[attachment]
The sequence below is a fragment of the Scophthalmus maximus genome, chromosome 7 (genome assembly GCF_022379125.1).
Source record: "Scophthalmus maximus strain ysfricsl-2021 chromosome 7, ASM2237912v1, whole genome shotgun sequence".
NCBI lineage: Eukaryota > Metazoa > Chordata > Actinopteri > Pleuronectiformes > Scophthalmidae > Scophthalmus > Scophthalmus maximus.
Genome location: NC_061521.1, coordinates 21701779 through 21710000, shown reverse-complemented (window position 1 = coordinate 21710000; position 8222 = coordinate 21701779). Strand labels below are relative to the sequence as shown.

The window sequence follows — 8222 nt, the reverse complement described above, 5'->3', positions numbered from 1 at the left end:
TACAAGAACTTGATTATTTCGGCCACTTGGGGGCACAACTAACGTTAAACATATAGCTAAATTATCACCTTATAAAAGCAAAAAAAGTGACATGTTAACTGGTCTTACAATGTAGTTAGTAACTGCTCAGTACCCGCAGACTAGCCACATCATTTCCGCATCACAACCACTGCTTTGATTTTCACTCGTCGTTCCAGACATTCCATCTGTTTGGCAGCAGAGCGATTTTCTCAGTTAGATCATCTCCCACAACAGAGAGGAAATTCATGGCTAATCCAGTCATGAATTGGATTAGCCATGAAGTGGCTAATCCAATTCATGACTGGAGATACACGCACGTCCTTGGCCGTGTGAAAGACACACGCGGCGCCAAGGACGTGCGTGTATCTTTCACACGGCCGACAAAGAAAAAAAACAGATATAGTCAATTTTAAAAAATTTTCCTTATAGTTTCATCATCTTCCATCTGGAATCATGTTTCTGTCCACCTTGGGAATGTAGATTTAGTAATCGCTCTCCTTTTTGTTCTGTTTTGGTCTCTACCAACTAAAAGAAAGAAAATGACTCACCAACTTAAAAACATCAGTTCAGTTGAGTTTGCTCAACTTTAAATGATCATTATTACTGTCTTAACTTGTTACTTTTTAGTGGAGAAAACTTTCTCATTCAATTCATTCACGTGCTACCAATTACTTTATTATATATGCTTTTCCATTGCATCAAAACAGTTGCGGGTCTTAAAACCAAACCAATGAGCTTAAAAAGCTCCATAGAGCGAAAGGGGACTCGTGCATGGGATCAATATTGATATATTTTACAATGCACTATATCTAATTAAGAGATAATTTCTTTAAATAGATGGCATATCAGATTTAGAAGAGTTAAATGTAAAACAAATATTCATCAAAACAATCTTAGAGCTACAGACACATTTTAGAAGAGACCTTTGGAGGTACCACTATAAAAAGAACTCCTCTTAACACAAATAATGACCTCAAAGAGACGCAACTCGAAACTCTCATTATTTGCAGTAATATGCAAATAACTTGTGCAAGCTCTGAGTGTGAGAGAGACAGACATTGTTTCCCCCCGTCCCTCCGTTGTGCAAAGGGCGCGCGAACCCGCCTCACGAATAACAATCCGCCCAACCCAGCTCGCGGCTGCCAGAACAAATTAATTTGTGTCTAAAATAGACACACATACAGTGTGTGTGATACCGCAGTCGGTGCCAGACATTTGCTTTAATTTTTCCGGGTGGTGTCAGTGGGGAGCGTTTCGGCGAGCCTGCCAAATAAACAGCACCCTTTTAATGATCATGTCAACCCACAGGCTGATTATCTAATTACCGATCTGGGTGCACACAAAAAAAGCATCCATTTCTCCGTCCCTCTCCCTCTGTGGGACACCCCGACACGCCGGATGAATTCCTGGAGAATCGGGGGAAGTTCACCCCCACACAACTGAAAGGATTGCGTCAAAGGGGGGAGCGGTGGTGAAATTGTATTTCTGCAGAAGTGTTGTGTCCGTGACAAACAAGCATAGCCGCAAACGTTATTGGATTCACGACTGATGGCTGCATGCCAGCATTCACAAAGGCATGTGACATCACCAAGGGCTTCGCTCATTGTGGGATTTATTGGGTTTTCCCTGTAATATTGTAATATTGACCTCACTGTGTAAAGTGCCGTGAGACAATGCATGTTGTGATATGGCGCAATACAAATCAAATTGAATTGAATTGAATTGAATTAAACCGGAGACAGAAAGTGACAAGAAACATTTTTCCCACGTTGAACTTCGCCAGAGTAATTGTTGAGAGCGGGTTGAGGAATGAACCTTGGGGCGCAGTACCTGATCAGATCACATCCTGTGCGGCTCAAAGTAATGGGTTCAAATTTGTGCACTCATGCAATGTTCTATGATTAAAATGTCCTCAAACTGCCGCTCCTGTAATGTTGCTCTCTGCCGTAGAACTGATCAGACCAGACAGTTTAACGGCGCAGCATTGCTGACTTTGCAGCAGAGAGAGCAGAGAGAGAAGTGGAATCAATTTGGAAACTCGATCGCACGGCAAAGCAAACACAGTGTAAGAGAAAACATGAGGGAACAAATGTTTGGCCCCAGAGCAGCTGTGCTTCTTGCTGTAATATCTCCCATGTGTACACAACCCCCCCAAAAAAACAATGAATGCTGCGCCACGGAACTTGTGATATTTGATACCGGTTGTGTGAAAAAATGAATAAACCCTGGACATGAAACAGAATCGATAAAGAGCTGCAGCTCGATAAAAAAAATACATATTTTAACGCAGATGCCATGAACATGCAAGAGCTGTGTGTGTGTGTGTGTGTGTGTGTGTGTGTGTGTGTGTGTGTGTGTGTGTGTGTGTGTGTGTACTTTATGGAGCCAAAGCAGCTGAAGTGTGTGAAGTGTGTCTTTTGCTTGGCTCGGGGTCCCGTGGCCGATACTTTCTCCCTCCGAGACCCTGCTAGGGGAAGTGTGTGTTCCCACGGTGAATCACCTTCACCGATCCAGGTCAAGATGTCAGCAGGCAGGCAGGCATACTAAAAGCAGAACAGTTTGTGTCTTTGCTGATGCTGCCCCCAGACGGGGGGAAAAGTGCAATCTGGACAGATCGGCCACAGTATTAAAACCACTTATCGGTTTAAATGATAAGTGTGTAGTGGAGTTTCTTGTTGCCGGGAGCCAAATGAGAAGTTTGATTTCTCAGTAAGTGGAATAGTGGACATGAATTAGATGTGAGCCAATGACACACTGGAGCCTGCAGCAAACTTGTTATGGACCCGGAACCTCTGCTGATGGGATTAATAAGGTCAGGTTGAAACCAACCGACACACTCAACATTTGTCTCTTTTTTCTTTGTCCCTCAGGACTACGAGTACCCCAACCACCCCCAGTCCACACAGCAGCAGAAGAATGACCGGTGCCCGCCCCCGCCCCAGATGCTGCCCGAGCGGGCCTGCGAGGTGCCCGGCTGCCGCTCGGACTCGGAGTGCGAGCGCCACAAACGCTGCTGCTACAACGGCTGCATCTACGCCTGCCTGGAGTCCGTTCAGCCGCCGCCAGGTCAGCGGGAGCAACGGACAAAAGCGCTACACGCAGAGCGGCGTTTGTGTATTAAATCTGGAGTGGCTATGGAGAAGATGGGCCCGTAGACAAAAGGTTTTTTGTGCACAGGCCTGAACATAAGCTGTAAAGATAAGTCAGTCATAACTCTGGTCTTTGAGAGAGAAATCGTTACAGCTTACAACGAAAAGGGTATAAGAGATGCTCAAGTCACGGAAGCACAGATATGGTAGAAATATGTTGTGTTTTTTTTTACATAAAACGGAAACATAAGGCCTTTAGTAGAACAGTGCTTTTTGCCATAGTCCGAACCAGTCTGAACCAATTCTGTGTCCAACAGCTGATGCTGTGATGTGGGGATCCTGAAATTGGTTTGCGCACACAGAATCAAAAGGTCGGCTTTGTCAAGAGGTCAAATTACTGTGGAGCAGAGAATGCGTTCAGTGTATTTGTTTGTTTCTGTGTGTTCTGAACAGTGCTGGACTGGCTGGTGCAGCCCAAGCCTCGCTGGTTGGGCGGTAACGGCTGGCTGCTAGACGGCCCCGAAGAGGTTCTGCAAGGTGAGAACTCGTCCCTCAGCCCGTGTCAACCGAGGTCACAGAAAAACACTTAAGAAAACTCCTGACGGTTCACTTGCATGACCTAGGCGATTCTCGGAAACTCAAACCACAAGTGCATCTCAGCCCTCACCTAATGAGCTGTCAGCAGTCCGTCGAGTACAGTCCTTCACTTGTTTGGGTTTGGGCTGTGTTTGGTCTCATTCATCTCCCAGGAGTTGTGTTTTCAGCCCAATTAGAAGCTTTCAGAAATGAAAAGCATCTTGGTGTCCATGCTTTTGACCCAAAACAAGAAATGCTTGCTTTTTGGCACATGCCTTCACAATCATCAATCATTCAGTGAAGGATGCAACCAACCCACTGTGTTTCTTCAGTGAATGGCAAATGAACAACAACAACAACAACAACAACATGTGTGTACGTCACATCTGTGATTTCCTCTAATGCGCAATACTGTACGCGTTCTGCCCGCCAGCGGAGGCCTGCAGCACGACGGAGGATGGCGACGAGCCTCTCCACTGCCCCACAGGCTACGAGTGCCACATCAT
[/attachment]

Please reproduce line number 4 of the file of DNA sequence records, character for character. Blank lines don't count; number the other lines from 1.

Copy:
Genome location: NC_061521.1, coordinates 21701779 through 21710000, shown reverse-complemented (window position 1 = coordinate 21710000; position 8222 = coordinate 21701779). Strand labels below are relative to the sequence as shown.